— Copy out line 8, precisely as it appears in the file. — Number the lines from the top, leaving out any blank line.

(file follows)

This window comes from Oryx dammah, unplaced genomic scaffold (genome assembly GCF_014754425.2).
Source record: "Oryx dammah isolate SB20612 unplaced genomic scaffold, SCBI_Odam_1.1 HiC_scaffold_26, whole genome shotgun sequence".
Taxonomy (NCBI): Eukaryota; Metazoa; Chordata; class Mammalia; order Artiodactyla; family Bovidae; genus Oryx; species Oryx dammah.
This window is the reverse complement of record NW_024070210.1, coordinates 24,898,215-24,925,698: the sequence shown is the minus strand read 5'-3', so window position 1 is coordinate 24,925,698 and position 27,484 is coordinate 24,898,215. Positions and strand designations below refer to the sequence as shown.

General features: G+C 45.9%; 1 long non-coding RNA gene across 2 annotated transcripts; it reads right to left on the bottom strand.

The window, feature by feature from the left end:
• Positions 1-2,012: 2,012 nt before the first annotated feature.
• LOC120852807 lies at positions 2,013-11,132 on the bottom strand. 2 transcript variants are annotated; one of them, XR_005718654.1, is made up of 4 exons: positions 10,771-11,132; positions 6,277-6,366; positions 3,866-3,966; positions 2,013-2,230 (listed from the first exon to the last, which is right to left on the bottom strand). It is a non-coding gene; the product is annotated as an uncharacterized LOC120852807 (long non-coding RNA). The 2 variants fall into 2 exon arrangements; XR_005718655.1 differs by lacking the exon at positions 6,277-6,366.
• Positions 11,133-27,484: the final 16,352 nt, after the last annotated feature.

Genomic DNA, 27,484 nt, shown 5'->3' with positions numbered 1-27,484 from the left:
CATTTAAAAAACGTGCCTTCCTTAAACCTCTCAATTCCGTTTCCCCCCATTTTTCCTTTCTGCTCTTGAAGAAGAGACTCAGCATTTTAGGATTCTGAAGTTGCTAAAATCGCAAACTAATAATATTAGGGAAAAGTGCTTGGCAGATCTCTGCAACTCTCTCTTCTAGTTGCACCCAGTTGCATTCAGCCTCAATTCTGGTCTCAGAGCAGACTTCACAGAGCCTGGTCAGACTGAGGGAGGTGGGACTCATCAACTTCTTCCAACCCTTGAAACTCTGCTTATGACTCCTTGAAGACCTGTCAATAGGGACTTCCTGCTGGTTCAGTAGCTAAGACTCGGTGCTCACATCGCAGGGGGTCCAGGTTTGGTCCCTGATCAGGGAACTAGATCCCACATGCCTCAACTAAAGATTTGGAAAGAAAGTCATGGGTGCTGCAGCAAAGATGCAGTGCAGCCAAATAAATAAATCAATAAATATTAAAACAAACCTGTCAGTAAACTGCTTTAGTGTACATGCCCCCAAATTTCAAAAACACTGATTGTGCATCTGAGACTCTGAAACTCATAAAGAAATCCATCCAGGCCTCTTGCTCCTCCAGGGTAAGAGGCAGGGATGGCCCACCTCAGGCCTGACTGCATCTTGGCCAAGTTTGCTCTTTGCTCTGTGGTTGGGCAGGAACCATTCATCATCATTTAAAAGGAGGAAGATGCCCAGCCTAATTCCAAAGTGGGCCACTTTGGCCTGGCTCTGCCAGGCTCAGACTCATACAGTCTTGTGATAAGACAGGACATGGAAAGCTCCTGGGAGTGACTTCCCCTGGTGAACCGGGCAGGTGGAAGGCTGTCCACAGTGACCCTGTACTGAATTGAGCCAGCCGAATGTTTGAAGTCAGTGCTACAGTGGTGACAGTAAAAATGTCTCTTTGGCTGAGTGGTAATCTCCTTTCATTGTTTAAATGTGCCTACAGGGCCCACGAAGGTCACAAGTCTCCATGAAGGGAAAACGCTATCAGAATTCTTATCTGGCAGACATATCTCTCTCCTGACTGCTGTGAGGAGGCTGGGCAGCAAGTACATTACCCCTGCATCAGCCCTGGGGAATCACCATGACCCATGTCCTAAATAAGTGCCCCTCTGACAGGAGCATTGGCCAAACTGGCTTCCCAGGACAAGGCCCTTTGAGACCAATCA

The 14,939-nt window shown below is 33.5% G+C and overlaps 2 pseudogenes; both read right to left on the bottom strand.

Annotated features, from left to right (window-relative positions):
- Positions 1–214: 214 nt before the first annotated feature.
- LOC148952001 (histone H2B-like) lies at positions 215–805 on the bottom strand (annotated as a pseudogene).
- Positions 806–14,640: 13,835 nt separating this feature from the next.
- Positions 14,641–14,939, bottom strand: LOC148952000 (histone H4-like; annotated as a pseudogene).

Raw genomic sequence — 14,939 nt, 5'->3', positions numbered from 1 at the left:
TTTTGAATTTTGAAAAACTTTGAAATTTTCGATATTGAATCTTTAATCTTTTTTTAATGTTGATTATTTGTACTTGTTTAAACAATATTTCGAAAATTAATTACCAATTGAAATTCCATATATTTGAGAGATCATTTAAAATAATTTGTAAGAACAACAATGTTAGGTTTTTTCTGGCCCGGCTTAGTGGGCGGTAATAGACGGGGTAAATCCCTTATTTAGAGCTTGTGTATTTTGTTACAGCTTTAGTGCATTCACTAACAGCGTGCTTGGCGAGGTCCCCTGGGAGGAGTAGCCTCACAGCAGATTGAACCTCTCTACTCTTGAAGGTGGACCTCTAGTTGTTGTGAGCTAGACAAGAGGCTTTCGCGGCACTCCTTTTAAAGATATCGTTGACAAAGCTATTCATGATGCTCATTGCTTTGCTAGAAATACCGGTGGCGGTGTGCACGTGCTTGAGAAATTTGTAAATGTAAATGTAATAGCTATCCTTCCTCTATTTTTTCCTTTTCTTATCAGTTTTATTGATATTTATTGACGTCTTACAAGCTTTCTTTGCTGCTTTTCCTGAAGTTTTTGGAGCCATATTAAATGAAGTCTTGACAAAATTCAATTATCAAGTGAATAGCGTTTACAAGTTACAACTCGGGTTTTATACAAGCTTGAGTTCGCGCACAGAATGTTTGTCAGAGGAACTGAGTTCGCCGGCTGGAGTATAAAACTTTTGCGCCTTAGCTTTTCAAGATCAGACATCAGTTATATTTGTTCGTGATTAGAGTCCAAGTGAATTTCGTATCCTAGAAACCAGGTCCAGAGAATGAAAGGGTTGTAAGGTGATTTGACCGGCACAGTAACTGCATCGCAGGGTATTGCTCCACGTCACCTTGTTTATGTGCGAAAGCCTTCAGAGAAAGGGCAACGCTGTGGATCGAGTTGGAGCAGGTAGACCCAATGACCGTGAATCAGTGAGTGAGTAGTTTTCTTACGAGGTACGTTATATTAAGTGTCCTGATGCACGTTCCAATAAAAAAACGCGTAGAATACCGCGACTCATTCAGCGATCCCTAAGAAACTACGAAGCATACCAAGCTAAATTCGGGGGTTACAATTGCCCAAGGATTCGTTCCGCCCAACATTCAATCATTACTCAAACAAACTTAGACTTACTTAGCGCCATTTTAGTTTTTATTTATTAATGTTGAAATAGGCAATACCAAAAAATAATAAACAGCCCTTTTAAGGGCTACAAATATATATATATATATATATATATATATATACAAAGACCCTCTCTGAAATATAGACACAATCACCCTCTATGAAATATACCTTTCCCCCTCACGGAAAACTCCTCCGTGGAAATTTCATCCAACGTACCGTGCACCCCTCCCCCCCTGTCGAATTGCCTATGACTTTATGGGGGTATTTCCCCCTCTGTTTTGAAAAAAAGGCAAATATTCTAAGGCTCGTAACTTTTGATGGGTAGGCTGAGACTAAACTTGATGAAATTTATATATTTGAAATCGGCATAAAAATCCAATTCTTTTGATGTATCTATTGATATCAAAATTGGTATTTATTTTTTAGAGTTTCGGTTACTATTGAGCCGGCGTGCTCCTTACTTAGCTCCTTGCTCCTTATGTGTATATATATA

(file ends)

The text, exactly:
• LOC120852807 lies at positions 2,013-11,132 on the bottom strand. 2 transcript variants are annotated; one of them, XR_005718654.1, is made up of 4 exons: positions 10,771-11,132; positions 6,277-6,366; positions 3,866-3,966; positions 2,013-2,230 (listed from the first exon to the last, which is right to left on the bottom strand). It is a non-coding gene; the product is annotated as an uncharacterized LOC120852807 (long non-coding RNA). The 2 variants fall into 2 exon arrangements; XR_005718655.1 differs by lacking the exon at positions 6,277-6,366.